A footnote to one of my earliest aperçus (or posts, if you prefer a more wooden term). The attentive may remember that I mentioned the humanist re-invention of the diphthong, marking the combination of two vowels which make a single sound by writing both of them or eliding them into a digraph. The generations immediately preceding the humanists, wielding the orthographical equivalent of Ockham’s Razor, would have gone for the simpler option of just dropping the first vowel.
Walking through the streets of Leiden yesterday evening, I came across a playful example of over-correction. It was a poster for a forthcoming concert by the consort or band who call themselves The Mediæval Bæbes. It depicted them — appropriately given their chosen name — with décolletage intended to raise an eyebrow or some such. What caught my attention, of course, were those digraphs. They suggest what one would assume anyway: that their chosen name is self-consciously ironic. Their website takes it further and places a suspension mark — the sign that a word has been abbreviated, leaving our a letter or more, like a circumflex in French — over each of the digraphs. That combination of suspension mark and digraph is surely knowing nonsense.
It should be said that ‘medieval’ in English English (the American version is less open to the possibility) can be spelt with the digraph as ‘mediæval’ — and, indeed, reflects pre-gothic medieval uses: in manuscripts in caroline minuscule, the script before the gothic bookhand, the diphthongs were often marked. From what I can tell, the band’s music reflects various influences, including the Celtic tradition, but, in Leiden, the poster was placed alongside other advertisements for concerts which may interest the Netherlandish community of ‘goths’, an audience which surely would demand the digraph be dropped. But then they would be ‘The Medieval Bebes’, which is hardly alluring. On the other hand, as the ‘ae’ diphthong is pronounced close to an ‘i’, saying ‘bæbes’ could end up sounding as if the speaker had a strong West Country accent.
As a footnote to this footnote, I note The Mediæval Bæbes are appearing at the Maryland Renaissance Festival — one hopes no turf-war would break out between ‘Meds’ and ‘Rens.’ At the Festival, guests are asked to decide which dish they consider most evocative of the Renaissance: the choice includes turkey legs and cheesecakes on a stick.
If bonæ litteræ seems a curious title for this blog, think how much more curious it would seem if it read bone littere.
Bonæ litteræ – literally, ‘good letters’ – is well-known in humanist circles as the term favoured by Erasmus to describe polished literature. It was one of a chain of fashionable slogans used by devotees of the humanist enterprise. The earliest, and most enduring, was studia humanitatis, a phrase signifying ‘the studies of what it is to be human’ or, perhaps better, ‘the understanding about how to become truly human.’ The exact meaning matters less than its resonance: this was a phrase in a re-found oration of Cicero’s which could succinctly signify the commitment of a coterie of early quattrocento Florentines to rediscover and revive classical learning. Later in the century – and this is what the textbooks emphasise – studia humanitatis became to signify a defined educational curriculum. At that point, the phrase lost its innovative glow, and other slogans took its place.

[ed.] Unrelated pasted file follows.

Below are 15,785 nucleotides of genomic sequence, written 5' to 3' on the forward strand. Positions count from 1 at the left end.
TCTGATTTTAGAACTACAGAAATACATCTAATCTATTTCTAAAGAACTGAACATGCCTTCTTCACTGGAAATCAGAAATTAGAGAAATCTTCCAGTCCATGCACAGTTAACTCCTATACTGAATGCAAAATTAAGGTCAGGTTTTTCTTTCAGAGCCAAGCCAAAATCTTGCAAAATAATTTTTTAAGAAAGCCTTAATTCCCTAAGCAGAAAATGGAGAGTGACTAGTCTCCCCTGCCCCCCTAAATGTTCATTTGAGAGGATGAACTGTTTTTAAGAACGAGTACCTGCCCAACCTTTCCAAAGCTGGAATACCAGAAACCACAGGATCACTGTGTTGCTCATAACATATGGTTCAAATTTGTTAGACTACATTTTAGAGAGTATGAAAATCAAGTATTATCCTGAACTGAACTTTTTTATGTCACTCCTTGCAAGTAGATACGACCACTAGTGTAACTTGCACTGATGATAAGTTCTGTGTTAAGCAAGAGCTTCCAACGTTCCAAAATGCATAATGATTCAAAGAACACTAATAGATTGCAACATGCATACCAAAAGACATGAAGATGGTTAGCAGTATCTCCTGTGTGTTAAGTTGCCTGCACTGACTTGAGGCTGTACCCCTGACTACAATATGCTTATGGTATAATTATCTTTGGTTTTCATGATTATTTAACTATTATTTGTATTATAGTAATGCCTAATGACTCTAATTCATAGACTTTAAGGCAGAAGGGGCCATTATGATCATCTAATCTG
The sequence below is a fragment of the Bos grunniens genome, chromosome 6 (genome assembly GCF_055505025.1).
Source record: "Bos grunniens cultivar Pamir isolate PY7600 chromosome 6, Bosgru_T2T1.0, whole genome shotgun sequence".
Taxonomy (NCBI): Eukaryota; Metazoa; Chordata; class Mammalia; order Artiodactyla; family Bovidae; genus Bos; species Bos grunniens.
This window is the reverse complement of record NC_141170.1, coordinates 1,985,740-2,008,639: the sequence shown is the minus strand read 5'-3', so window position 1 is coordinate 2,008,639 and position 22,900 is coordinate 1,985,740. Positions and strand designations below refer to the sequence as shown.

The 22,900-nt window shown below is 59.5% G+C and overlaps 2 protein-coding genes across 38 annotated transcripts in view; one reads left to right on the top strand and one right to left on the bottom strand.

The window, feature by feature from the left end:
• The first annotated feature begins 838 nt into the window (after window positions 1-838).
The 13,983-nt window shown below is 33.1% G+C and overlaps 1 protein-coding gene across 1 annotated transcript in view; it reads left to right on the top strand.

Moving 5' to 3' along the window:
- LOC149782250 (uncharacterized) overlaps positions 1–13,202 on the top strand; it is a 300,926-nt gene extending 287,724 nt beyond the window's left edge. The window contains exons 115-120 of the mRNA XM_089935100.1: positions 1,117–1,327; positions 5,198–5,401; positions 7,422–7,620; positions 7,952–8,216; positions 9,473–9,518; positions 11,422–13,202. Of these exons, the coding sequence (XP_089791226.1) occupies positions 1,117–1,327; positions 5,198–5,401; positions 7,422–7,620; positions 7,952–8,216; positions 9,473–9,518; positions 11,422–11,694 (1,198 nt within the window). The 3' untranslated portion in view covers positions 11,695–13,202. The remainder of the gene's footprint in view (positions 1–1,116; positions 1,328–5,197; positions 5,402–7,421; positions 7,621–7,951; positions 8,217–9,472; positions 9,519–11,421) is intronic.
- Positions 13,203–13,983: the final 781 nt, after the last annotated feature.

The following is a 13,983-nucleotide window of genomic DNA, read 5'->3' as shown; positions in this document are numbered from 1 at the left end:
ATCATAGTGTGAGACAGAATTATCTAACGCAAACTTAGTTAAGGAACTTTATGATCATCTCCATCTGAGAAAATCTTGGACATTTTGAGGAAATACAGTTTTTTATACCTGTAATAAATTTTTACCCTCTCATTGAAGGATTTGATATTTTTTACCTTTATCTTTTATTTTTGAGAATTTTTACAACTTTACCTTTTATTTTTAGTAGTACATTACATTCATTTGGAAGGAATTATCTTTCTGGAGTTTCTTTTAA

The early humanists – men like Leonardo Bruni and Poggio Bracciolini – not only wanted to write afresh, they wanted their texts to look fresh. And so, there was a reform both of handwriting and of the presentation of the book, with a large display script of separated letters – the origin, when manuscripts turned into printed books, of Roman type – and an insistence that margins should not be stuffed with commentary in a tiny hand but should stand wide and white, so as not to detract from the classical or classicising text in front of the reader. As one small but significant part of this agenda, there was a reform of spelling. In Latin, there are several words which have two vowels together which make one sound, what is called a diphthong. If one of those vowels is missed out, it can transform the word into a completely different one: so, for example, aequus means ‘fair’ or ‘right’, but equus means ‘horse.’ In medieval script, the two words had become indistinguishable as marking the diphthong had fallen into disuse. So, ‘bone littere’ would be a thoroughly medieval name for this blog. The early humanists insisted on returning to the full spelling and writing both vowels, which would give us bonae litterae. But the humanist also tended to elide together the two vowels to signify they should be pronounced as one sound, and the most usual form became that which you see in this title.
In short, it may be that de minimis curat non lex: the law may not be concerned with the tiniest matters – but a scholar certainly should be.